Finally, I spotted a janitor. I approached him. "Sumimasen, Tookyoo onsen doko deska?" He looked up, smiled at me, took me by the arm and dragged me along. He took me halfway across the station and pointed down a flight of stairs. Above the stairs was a picture of the sky with steamy clouds floating by and some hirigana (Japanese) lettering. Without the janitorís help I would never have found the place. I bowed and said "Domo arigato." He smiled and turned back to his work.

I went down the steps and walked inside. What now? I walked up to the desk and right away a Japanese man jumped up gesturing wildly at my feet and saying something I could not understand. Then a light came on. Oh yeah, I have to take my shoes off first. He gave me a key to a locker and I put my shoes in there and locked them up. I walked to the counter. No one in the place spoke any English at all. So, it was up to me. I knew the two words I needed to say: "Onsen. Shiatsu." They worked like a magical incantation. The attendant didnít bat an eyelid. He pulled out his invoice pad and wrote a bill for 4500 yen ($35.00). I paid and he gave me a numbered key that I could use to lock up my wallet. I stood there. He pointed to a door so I went through it.

Inside I was in a locker room. Now, I should know what to do in a locker room, but I could not decide which locker to use. I stood there. A woman came up and led me by the arm to the locker that matched the number on my key.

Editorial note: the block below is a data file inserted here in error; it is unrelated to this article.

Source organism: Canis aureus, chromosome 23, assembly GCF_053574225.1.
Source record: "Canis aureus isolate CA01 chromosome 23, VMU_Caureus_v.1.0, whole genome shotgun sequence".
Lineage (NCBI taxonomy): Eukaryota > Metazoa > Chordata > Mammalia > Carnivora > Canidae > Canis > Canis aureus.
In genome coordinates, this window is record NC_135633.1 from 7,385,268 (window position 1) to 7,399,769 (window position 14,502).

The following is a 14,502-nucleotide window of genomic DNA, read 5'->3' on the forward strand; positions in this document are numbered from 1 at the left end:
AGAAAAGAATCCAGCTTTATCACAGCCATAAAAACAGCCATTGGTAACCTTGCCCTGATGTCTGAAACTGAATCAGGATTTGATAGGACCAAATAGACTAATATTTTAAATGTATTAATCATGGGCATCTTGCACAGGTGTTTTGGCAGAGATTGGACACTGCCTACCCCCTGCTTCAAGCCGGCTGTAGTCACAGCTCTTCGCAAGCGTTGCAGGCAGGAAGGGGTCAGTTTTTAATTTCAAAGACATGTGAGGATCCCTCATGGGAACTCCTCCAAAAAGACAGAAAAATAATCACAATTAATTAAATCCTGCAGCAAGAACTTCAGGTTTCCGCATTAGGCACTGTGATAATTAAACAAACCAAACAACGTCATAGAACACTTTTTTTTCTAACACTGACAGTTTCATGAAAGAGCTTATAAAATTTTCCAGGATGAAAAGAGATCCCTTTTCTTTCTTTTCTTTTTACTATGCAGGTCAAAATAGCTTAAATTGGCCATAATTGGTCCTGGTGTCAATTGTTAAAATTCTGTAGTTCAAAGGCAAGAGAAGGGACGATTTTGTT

I realized I was getting the hang of Japan. It had nothing to do with being able to speak the language. In Japan everyone has to fit in. If you do not look like you fit in, someone will come along to help you find your spot. All you have to do is look like you are lost where you should clearly not be lost!

I got undressed and changed into some cute little shorts. I stood there and looked stupid again, so someone pointed me to stairs that led to the bath.

Now you have to understand that I had never been in a Japanese bathhouse before and I had only the roughest idea of what protocol and etiquette was involved. But there was one thing I certainly knew.

In Japan before you take a bath you must wash yourself. The bath is not for bathing, but for soaking. So, I joined some of the other Japanese men at the "washing sinks," scrubbed myself clean and headed to the bath. Now if you have been paying attention you might have already been thinking what I was asking myself at this point: "Do you wear the shorts into the tub or do without?" I opted for naked since it seemed foolish to me to wear shorts in a bathtub, communal or otherwise. Nobody seemed to notice so I thought I made the right decision.

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